State lawmakers, insurance groups steel for face-off

Miami Herald
Sunday, March 9, 2003

With the Florida Legislature in session, powerful forces are readying for combat over one of the most contentious political and economic issues in the state: insurance.

Whether the issue is medical malpractice, auto insurance or worker's compensation, insurance is facing a crisis of price and availability in the state.

Neal Roth, co-chairman of the Academy of Florida Trial Lawyers medical liability committee, questions the FIC's proposed solutions.
''We have a much different perspective,'' he says.

In his opinion, the current crisis was precipitated by poor underwriting practices in the 1990s, with malpractice carriers offering dirt-cheap rates in order to get money for the stock market.

Those bad practices, and the subsequent collapse on Wall Street, have come back to haunt them, he says.

Joanne Doroshow, executive director of the Center for Justice and Democracy in New York, agrees.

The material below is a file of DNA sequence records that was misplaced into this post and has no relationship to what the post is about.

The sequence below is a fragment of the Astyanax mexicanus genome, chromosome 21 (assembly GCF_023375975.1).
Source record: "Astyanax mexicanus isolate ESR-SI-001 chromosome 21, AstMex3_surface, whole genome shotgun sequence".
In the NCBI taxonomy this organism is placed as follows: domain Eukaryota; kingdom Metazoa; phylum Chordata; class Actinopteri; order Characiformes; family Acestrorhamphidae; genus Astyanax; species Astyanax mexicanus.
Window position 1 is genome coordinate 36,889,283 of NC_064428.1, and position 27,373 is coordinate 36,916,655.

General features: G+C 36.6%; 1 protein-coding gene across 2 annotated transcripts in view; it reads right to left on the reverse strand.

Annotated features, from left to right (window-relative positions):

''When investment income drops, they raise rates fairly astronomically,'' she says.

Similar cycles occurred during soft stock markets in the 1970s and 1980s, she says.

Roth says the industry's contention that noneconomic damages are the problem is unproven. Only a small fraction of cases ever get to court. Most are settled privately with lump sums that don't break down the figures into subcategories.

Finally, capping settlements now won't help the industry for years, he says, because cases can often take four to six years to settle.
For a copy of the complete article, contact CJ&D

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